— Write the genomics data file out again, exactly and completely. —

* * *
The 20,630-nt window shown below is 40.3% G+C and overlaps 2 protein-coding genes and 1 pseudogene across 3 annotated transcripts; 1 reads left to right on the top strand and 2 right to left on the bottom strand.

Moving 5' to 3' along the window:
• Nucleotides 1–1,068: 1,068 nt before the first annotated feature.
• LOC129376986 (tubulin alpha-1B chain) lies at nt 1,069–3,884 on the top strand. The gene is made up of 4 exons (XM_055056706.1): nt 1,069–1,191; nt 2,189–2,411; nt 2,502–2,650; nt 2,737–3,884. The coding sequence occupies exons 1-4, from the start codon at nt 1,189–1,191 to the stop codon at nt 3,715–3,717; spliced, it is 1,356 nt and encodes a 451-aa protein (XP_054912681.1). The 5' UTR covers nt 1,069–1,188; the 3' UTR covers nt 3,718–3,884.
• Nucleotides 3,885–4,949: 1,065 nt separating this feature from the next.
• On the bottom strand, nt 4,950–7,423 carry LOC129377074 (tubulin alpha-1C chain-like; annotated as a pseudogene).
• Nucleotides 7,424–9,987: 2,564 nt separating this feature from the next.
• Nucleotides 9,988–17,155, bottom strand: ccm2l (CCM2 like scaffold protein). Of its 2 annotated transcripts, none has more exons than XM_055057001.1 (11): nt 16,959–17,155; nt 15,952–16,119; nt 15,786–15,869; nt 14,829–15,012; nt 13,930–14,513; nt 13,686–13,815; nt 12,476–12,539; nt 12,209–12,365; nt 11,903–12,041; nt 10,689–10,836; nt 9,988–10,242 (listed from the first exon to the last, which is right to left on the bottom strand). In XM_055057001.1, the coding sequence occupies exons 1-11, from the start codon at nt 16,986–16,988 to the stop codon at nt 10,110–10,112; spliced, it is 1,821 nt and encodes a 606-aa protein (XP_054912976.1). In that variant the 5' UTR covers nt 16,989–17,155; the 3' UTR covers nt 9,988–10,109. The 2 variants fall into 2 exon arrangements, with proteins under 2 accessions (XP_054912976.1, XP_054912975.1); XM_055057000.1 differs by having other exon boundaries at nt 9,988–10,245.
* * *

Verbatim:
The 20,630-nt window shown below is 40.3% G+C and overlaps 2 protein-coding genes and 1 pseudogene across 3 annotated transcripts; 1 reads left to right on the top strand and 2 right to left on the bottom strand.

Moving 5' to 3' along the window:
• Nucleotides 1–1,068: 1,068 nt before the first annotated feature.
• LOC129376986 (tubulin alpha-1B chain) lies at nt 1,069–3,884 on the top strand. The gene is made up of 4 exons (XM_055056706.1): nt 1,069–1,191; nt 2,189–2,411; nt 2,502–2,650; nt 2,737–3,884. The coding sequence occupies exons 1-4, from the start codon at nt 1,189–1,191 to the stop codon at nt 3,715–3,717; spliced, it is 1,356 nt and encodes a 451-aa protein (XP_054912681.1). The 5' UTR covers nt 1,069–1,188; the 3' UTR covers nt 3,718–3,884.
• Nucleotides 3,885–4,949: 1,065 nt separating this feature from the next.
• On the bottom strand, nt 4,950–7,423 carry LOC129377074 (tubulin alpha-1C chain-like; annotated as a pseudogene).
• Nucleotides 7,424–9,987: 2,564 nt separating this feature from the next.
• Nucleotides 9,988–17,155, bottom strand: ccm2l (CCM2 like scaffold protein). Of its 2 annotated transcripts, none has more exons than XM_055057001.1 (11): nt 16,959–17,155; nt 15,952–16,119; nt 15,786–15,869; nt 14,829–15,012; nt 13,930–14,513; nt 13,686–13,815; nt 12,476–12,539; nt 12,209–12,365; nt 11,903–12,041; nt 10,689–10,836; nt 9,988–10,242 (listed from the first exon to the last, which is right to left on the bottom strand). In XM_055057001.1, the coding sequence occupies exons 1-11, from the start codon at nt 16,986–16,988 to the stop codon at nt 10,110–10,112; spliced, it is 1,821 nt and encodes a 606-aa protein (XP_054912976.1). In that variant the 5' UTR covers nt 16,989–17,155; the 3' UTR covers nt 9,988–10,109. The 2 variants fall into 2 exon arrangements, with proteins under 2 accessions (XP_054912976.1, XP_054912975.1); XM_055057000.1 differs by having other exon boundaries at nt 9,988–10,245.